Making Lemonades from Lemons
Since the outbreak of the Coronavirus pandemic, the way we live has been disrupted as we observe various precautions like social distancing, use of nose masks and face shields to curb the spread. In addition, almost all day to day activities have moved from physical engagements to digital interactions; things like remote working, e-commerce, e-learning, e-gaming have become our new norm. We have even resorted to Video communication to stay in touch with loved ones, colleagues or even classmates while isolated at home. Arguably, most of us have learnt to use various video conferencing apps especially the Zoom Video communication platform. Somehow, these platforms are helping us to make lemonades out of the “lemon–type” situations this pandemic has brought us into.
Oh, I believe you have heard the saying; “When life gives you lemons, make lemonade.”
That’s exactly what Eric Yuan, the founder and CEO of Zoom Video communication did. Born in China, Yuan obtained his first and second degrees from Shandong University of Science and Technology, and China University of Mining and Technology respectively. In 1987, as a first-year university student, he got frustrated taking 10-hour train rides to visit his girlfriend (who is now his wife) and envisioned a videotelephony software for an easier way to “visit” her. That was the first seed of the video conferencing idea in his mind. Having worked in Japan for 4 years after graduation, he was inspired to move to Silicon Valley when he listened to Bill Gates in 1994 – speaking about the “dot.com” Internet boom. Unfortunately, his application for an American visa was rejected 8 times before he eventually got it at the ninth attempt.
Upon arriving in the country, Yuan joined WebEx, a videoconferencing startup which was later acquired by Cisco Systems in 2007 – at that time, he became vice president of engineering. In 2011, Yuan pitched the idea of a new smartphone-friendly video conferencing system to Cisco management but was rejected. Convinced about his idea, he left Cisco to establish his own company, Zoom Video Communications – which became a public company in 2019. That made Yuan a billionaire owning 22% of the company’s shares.
You see, Yuan somehow has known how to turn around seemingly frustrating experiences to success stories.
That’s what the statement “When life gives you lemons, make lemonade” means. It is usually used to motivate people to maintain an optimistic and positive attitude in the face of adversity or misfortune. This is exactly what I encourage you to do this period. Things might be looking gloomy at the moment but, as I frequently say, you don’t just sit back and let life happen to you. You can take advantage of this period and come out better off on the other side. Here are 3 things you should do;
- Expand Your Mind
Your mind is your greatest asset. Everything we see around us is a product of someone’s mind. To make the best of this period, it’s necessary to improve your mind especially as the demand of the labour market is changing. Experts had observed that even before the current crisis, changing technologies and new ways of working were already disrupting jobs and the skills employees need. In a recent McKinsey Global Survey, 87% of executives said they were experiencing skill gaps in the workforce or expected them within a few years. But less than half of the respondents had a clear sense of how to address the problem. That’s a gap you can fill if you upgrade your knowledge. I encourage you to start that book you’ve always wanted to read, take a new course or learn a new skill. That way, your mind is enlarged to take on new opportunities.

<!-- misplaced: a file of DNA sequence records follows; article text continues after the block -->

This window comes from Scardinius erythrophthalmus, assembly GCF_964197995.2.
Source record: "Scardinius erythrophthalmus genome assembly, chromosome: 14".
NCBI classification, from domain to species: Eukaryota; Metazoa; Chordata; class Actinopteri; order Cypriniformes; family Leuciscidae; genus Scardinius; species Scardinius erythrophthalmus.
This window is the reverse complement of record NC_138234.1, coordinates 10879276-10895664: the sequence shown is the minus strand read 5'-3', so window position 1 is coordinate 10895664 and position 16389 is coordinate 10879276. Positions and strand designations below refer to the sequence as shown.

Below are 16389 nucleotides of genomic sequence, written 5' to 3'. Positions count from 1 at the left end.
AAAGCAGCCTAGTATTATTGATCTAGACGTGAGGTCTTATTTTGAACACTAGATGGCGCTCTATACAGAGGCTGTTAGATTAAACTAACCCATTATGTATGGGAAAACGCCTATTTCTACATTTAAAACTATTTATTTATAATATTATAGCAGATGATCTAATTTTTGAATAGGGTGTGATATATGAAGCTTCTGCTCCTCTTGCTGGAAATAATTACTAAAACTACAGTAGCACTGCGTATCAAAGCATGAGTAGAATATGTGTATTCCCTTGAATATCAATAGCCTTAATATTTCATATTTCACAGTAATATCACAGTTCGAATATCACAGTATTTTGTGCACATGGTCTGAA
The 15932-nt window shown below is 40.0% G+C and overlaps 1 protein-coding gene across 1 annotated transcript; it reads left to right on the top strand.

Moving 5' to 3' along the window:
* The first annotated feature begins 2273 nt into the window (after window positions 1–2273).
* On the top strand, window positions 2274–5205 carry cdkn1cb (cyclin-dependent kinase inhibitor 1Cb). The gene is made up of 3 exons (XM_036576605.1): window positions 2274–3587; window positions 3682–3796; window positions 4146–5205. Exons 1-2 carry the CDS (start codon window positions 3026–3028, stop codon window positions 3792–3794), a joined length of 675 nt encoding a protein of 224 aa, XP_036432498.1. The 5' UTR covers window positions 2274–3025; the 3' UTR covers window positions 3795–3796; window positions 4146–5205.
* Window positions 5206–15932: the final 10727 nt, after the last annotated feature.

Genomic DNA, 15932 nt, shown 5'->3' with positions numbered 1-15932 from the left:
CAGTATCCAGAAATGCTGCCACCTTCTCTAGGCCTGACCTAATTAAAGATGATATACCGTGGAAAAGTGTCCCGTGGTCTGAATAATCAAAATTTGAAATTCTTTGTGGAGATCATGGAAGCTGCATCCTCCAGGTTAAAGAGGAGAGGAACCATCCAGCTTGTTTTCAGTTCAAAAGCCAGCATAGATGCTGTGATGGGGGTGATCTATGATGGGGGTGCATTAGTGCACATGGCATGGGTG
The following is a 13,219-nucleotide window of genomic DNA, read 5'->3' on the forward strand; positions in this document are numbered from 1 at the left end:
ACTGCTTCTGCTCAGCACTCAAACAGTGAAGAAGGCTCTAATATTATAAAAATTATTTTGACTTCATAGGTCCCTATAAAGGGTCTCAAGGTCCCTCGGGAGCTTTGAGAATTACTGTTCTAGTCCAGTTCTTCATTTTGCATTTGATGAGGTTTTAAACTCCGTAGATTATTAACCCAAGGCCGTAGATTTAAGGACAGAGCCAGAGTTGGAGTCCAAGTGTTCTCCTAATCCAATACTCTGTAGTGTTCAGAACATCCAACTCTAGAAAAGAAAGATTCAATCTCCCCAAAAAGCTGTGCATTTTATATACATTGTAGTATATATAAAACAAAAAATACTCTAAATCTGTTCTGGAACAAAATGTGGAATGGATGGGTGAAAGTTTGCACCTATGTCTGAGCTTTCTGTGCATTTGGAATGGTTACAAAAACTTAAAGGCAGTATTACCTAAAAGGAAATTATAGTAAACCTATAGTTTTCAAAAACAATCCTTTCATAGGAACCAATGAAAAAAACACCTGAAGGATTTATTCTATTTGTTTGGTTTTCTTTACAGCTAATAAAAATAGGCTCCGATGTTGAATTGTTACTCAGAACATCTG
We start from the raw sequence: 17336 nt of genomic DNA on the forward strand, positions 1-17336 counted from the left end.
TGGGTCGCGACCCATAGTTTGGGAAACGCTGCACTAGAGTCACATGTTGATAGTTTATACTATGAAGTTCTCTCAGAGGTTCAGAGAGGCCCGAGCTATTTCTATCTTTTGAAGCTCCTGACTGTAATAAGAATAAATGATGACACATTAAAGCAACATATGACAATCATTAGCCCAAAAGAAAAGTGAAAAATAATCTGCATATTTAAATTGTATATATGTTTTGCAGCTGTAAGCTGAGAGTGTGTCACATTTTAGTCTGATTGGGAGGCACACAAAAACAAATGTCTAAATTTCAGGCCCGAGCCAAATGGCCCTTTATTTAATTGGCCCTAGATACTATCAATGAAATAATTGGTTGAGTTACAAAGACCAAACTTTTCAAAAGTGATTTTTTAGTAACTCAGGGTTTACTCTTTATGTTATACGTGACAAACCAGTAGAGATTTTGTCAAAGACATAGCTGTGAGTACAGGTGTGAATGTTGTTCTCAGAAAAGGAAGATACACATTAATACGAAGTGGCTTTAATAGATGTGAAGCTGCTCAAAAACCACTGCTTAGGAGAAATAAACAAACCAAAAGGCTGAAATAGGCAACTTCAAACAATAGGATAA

- Identify Problems Around You
Like Yuan, whose initial idea of the Zoom Video conferencing was inspired by the difficulty of staying in touch with a loved one, he knew first-hand the challenges people face and could envision an easy-to-use solution to it. Certainly, the disruption caused by this crisis is opening up new opportunities disguised in challenges relatively new to us. As you expand your mind, you will be able to identify gaps and problems around you and the world. Like an American composer, pianist, and leader of a jazz orchestra – Duke Ellington said; “A problem is a chance for you to do your best.” Making the best of today involves having an eye to spot problems around you.
This is important. Most times, crises seem to make people give up on their goals and vision but you don’t have to. James A. Owen aptly captures this thought saying; “Sometimes, a catastrophe is simply a course correction.” While adjustments are necessary because of the changing socio-economic realities in the world, you must be deliberate not to lose focus of your vision. You should find creative ways to realign your models and strategies with current realities. It’s a good idea to take this time to reflect and restrategize. Take a cue from Zoom Video Conferencing App. Before Covid19, the app only had about 10 million users. By the end of April 2020, users of Zoom’s video conferencing app surged to over 300 million users. Though in crisis, Zoom has gotten better, restrategizing to accommodate more users. You can also get better.
Remember, You Have Only One Life to Live; MAKE IT COUNT!